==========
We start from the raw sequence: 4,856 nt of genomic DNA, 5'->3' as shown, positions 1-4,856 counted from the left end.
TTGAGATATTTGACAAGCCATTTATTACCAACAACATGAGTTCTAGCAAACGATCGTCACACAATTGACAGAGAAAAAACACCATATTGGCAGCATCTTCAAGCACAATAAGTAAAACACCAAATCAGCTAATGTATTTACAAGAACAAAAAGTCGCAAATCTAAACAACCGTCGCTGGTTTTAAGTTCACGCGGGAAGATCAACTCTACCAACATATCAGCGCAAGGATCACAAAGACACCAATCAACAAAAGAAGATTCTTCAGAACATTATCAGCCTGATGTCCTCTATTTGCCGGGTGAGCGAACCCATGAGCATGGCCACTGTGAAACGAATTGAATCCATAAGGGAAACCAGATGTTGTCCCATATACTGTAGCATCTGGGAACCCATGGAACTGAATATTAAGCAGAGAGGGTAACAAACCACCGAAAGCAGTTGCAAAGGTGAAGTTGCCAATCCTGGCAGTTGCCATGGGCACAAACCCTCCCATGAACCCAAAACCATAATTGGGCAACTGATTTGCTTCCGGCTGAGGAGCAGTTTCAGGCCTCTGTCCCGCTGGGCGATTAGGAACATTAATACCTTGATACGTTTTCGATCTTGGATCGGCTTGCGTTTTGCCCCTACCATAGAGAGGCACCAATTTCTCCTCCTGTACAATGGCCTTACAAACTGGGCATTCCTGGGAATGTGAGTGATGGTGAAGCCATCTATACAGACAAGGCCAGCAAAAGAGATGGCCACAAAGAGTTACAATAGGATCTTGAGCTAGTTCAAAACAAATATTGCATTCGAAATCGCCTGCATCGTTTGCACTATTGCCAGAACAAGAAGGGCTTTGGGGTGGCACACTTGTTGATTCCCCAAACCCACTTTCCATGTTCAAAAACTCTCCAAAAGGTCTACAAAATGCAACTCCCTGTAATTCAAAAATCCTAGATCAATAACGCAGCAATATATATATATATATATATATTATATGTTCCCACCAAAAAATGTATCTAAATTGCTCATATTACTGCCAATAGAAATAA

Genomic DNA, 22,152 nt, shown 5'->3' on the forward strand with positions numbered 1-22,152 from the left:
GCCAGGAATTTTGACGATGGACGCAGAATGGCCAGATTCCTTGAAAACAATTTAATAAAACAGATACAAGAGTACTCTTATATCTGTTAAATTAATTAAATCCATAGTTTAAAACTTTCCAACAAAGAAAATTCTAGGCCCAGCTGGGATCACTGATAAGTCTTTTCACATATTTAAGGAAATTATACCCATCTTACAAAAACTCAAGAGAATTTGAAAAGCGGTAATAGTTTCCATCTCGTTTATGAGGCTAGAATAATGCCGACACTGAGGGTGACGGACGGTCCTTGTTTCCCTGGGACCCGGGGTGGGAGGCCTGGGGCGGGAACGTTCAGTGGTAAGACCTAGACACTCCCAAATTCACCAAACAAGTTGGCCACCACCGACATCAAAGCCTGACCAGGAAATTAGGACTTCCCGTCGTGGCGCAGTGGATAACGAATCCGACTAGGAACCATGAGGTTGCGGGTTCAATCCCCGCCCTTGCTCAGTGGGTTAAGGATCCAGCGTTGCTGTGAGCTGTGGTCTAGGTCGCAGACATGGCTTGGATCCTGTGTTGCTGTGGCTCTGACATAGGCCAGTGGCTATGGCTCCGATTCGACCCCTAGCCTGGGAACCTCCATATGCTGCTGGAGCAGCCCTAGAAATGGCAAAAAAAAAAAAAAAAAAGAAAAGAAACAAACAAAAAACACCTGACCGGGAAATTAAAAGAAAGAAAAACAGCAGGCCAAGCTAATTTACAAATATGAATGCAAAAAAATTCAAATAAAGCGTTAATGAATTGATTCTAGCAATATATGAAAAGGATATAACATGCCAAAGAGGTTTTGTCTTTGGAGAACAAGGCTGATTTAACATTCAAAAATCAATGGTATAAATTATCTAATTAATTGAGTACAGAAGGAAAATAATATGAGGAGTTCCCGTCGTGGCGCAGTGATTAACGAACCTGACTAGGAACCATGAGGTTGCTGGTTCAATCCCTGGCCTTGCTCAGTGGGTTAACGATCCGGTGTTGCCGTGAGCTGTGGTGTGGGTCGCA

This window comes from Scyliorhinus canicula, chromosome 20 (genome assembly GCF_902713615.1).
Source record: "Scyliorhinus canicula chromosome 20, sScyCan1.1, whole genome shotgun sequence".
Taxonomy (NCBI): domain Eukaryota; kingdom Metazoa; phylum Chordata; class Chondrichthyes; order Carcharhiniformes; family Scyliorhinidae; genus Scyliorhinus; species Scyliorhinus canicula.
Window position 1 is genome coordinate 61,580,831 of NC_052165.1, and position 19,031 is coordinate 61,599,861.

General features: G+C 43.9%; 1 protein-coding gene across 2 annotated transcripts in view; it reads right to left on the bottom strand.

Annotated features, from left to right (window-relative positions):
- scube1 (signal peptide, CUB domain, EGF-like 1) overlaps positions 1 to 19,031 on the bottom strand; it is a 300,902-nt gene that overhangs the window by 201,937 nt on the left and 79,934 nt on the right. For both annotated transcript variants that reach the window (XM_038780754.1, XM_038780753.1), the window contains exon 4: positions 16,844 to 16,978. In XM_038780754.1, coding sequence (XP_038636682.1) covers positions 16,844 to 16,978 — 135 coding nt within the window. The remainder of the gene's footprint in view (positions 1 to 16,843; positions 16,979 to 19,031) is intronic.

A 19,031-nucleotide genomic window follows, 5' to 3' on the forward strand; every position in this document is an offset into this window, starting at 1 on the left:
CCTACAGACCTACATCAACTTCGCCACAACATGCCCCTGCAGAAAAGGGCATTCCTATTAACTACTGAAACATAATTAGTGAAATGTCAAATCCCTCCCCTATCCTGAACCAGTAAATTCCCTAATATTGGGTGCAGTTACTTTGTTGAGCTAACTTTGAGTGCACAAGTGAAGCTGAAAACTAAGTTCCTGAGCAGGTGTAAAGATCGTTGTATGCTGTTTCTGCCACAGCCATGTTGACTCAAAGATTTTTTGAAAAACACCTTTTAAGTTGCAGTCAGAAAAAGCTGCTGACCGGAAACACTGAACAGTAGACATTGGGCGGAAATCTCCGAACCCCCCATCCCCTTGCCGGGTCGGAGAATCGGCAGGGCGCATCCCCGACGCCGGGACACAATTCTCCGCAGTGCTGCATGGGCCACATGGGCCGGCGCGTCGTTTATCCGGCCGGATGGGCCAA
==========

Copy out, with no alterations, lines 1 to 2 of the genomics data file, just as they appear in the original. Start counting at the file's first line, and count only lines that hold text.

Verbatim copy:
We start from the raw sequence: 4,856 nt of genomic DNA, 5'->3' as shown, positions 1-4,856 counted from the left end.
TTGAGATATTTGACAAGCCATTTATTACCAACAACATGAGTTCTAGCAAACGATCGTCACACAATTGACAGAGAAAAAACACCATATTGGCAGCATCTTCAAGCACAATAAGTAAAACACCAAATCAGCTAATGTATTTACAAGAACAAAAAGTCGCAAATCTAAACAACCGTCGCTGGTTTTAAGTTCACGCGGGAAGATCAACTCTACCAACATATCAGCGCAAGGATCACAAAGACACCAATCAACAAAAGAAGATTCTTCAGAACATTATCAGCCTGATGTCCTCTATTTGCCGGGTGAGCGAACCCATGAGCATGGCCACTGTGAAACGAATTGAATCCATAAGGGAAACCAGATGTTGTCCCATATACTGTAGCATCTGGGAACCCATGGAACTGAATATTAAGCAGAGAGGGTAACAAACCACCGAAAGCAGTTGCAAAGGTGAAGTTGCCAATCCTGGCAGTTGCCATGGGCACAAACCCTCCCATGAACCCAAAACCATAATTGGGCAACTGATTTGCTTCCGGCTGAGGAGCAGTTTCAGGCCTCTGTCCCGCTGGGCGATTAGGAACATTAATACCTTGATACGTTTTCGATCTTGGATCGGCTTGCGTTTTGCCCCTACCATAGAGAGGCACCAATTTCTCCTCCTGTACAATGGCCTTACAAACTGGGCATTCCTGGGAATGTGAGTGATGGTGAAGCCATCTATACAGACAAGGCCAGCAAAAGAGATGGCCACAAAGAGTTACAATAGGATCTTGAGCTAGTTCAAAACAAATATTGCATTCGAAATCGCCTGCATCGTTTGCACTATTGCCAGAACAAGAAGGGCTTTGGGGTGGCACACTTGTTGATTCCCCAAACCCACTTTCCATGTTCAAAAACTCTCCAAAAGGTCTACAAAATGCAACTCCCTGTAATTCAAAAATCCTAGATCAATAACGCAGCAATATATATATATATATATATATTATATGTTCCCACCAAAAAATGTATCTAAATTGCTCATATTACTGCCAATAGAAATAA